It’s in the news, and plastered all over social media. Everywhere you turn, the focus is on race. With a few unfortunate exceptions, people want to be part of the solution, but what exactly does that mean?
I’ve read numerous articles outlining how I, as a person of western European (and Jewish) descent, am supposed to respond. Most stress writing my politicians, speaking out on social media, and perhaps joining a demonstration. To me, that means a lot of talk, but not much productive action. I don’t want to just talk about racism, I want to do something that makes an actual difference for those who deal with it on a sometimes daily basis. In that light, I’ve come up with a few suggestions.
First and foremost, we need to pray. This issue is bigger than any one person, but even though anarchy is in the news, God is still sovereign. What should we pray for? Here’s how I started my list:
- Praying that God will point out any way in which I’m part of the problem. I can’t change you, but with the power of the Holy Spirit, I can change me.
- Praying that I’ll have the courage to speak up if/when I encounter racism in others.
- Praying God’s blessings over my black brothers and sisters in Christ.
- Praying for the conviction of the Holy Spirit on those who need to repent of racism.
- Praying healing over any who have been hurt in any way because of the color of their skin.
- Praying for God’s righteousness and justice to prevail.
Once I’ve started that conversation with God—and it’s an ongoing conversation, with me both speaking and listening—I’m ready to initiate a conversation with others.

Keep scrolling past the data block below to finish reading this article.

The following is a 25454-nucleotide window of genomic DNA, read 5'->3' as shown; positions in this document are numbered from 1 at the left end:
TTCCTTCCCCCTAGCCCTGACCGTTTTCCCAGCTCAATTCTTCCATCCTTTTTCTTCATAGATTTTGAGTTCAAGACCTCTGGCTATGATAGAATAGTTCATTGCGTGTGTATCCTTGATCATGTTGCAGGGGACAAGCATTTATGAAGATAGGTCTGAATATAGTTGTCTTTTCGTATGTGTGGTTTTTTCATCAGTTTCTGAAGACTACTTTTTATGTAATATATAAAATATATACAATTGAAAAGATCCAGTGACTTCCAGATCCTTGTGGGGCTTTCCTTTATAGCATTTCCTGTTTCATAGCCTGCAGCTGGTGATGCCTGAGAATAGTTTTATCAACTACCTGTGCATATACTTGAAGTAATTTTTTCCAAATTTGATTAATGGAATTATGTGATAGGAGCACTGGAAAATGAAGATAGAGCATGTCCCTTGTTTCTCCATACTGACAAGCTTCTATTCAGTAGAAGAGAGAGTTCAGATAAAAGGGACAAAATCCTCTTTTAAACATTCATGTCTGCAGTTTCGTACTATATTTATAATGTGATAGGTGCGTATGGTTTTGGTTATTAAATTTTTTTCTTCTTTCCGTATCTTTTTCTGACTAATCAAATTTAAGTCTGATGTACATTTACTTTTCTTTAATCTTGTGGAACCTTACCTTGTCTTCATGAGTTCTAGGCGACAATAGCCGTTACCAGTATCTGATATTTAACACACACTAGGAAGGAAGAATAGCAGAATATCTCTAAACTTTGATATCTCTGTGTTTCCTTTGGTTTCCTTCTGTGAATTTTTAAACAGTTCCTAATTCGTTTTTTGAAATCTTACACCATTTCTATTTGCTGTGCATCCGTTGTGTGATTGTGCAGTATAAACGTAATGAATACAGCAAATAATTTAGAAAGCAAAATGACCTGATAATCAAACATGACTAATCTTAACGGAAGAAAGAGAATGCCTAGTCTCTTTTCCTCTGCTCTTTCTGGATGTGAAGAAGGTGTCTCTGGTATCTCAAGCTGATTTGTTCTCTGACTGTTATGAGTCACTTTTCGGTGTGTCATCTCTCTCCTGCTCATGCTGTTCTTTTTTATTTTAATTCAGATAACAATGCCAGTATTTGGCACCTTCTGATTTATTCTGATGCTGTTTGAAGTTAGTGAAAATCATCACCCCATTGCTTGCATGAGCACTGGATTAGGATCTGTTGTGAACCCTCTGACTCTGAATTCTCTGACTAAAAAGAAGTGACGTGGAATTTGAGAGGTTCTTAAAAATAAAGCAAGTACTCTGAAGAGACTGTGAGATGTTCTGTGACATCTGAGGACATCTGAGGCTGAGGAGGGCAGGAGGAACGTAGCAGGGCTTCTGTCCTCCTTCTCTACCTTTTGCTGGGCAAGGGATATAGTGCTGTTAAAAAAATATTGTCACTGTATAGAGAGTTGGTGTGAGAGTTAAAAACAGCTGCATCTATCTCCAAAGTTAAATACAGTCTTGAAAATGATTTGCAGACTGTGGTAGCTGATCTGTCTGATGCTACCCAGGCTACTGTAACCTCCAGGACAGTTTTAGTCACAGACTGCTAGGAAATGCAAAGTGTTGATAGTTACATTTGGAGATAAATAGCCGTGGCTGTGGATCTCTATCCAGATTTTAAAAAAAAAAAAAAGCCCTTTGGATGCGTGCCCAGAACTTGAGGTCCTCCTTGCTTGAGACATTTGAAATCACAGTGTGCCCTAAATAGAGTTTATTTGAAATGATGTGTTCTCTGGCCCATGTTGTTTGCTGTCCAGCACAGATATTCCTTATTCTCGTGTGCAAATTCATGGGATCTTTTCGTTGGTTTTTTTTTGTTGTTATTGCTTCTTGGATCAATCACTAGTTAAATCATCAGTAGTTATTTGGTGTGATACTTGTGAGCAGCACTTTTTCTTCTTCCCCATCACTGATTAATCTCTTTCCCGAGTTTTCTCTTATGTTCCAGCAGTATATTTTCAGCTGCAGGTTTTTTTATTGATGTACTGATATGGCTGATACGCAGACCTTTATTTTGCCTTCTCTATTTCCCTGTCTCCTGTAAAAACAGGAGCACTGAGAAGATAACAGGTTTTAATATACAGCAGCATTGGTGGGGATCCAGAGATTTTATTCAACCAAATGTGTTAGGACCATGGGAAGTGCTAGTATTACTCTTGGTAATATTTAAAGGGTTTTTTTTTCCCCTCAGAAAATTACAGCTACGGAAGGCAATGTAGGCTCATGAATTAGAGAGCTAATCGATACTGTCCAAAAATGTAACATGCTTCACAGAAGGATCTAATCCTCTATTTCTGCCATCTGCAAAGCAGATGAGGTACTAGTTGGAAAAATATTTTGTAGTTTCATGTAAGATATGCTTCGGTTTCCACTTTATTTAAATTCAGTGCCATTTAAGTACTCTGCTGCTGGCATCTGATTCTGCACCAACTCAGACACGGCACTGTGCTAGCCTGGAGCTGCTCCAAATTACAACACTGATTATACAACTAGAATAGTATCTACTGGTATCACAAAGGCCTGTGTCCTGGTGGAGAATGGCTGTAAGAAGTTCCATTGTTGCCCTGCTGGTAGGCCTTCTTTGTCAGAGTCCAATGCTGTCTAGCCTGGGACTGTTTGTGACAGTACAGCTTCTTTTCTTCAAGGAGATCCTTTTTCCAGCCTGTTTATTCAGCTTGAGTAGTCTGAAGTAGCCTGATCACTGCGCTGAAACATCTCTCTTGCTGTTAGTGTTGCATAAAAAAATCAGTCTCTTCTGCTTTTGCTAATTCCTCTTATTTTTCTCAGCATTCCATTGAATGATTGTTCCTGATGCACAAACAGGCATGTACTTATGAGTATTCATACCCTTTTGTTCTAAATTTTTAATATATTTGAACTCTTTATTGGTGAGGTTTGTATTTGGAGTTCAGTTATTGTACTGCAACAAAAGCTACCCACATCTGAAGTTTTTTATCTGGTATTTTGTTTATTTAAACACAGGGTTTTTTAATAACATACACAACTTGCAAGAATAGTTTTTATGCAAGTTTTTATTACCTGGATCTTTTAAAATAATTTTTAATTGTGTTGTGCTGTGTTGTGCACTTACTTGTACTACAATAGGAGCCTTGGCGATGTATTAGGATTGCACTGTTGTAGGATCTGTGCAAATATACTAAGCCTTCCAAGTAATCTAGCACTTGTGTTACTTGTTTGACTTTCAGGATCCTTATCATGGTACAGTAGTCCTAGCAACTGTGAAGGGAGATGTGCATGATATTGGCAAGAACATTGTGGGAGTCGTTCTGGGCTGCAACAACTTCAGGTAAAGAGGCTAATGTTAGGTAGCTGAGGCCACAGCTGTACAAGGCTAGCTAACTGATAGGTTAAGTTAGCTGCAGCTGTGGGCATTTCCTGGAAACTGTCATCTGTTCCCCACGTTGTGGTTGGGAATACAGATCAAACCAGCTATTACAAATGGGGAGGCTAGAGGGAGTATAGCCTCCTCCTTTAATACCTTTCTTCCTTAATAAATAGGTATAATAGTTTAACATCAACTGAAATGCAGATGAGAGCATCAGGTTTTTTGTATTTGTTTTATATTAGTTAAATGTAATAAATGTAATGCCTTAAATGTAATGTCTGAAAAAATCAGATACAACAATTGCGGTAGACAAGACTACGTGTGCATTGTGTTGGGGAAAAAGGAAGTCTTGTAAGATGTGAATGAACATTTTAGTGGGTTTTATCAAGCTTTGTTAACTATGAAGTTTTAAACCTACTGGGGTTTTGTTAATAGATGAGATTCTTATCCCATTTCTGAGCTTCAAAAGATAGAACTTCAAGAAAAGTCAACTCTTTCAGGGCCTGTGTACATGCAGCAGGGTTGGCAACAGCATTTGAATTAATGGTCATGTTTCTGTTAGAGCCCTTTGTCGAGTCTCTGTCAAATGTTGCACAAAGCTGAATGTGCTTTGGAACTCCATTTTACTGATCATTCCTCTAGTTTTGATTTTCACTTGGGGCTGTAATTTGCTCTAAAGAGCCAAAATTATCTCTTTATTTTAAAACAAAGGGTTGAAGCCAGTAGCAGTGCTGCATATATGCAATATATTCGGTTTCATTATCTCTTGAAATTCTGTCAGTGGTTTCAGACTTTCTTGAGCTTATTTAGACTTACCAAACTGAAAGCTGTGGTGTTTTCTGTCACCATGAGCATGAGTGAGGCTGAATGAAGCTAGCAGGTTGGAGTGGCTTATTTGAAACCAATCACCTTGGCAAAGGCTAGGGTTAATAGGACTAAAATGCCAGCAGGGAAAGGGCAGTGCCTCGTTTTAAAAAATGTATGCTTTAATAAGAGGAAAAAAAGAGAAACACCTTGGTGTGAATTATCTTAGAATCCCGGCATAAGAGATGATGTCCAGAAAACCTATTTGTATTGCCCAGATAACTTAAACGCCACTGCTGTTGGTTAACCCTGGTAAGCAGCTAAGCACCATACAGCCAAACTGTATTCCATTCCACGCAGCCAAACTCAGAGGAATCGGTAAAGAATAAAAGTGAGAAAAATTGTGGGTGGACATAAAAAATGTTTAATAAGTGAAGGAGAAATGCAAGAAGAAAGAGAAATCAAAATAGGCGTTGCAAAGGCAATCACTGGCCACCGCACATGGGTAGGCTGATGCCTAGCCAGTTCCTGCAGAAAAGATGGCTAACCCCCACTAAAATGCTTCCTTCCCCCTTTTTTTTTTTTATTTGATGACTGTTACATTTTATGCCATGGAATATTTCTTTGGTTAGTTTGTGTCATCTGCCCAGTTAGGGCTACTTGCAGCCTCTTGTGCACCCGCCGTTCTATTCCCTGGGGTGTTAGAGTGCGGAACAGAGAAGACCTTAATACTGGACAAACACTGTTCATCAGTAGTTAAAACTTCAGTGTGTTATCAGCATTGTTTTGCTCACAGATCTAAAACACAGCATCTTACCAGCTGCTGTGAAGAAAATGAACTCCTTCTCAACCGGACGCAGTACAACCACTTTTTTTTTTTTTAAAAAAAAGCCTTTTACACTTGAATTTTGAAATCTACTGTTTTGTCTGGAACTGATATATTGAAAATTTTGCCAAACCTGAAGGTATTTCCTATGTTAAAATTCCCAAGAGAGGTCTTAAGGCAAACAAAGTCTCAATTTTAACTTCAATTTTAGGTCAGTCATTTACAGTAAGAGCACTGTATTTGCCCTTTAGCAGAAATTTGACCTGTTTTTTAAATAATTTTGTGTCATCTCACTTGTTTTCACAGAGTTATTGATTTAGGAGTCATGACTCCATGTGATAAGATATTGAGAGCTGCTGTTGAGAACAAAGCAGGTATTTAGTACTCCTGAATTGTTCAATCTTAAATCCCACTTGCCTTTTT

Last week, our pastor invited two black couples from our congregation to sit on the platform and share their personal experiences of being black. I was impressed by their willingness to open up to such a large audience—our church is multi-ethnic, but it still reflects the composition of Colorado Springs, which is by far mostly white.
I learned a lot. I was saddened (but not surprised) to hear how they’d been hurt because of their race. Since I am rarely conscious of my own ethnicity, at least here at home, I was surprised at the way their being black affects every part of their lives. It brought to mind how I’ve felt while traveling in countries where I was a minority, and how I was constantly aware that I didn’t fit in.
I realized that we rarely talk about race, even with our closest friends. It’s time to listen. For example, a friend who emigrated here from Kenya has been sharing his thoughts on the topic on Facebook. I’m finding that even when we experience the same event, or see the same news report, we interpret it in vastly different ways. I’m glad he is willing to share his perspective and I hope it continues with new understanding coming on both sides.
Finally, we need to ask God for wisdom. James 1:5 says, “If any of you need wisdom, you should ask God, and it will be given to you. God is generous and won’t correct you for asking.” I love how it says that God won’t correct us (often translated “reproach”) us for being unsure about things. He doesn’t expect us to already know what to do.
If we limit our understanding to what we learn from often biased news stories and social media memes, we’re going to miss the truth of the situation. This is far bigger than anything we can solve with mere human understanding. We need God’s perspective. We need God’s love.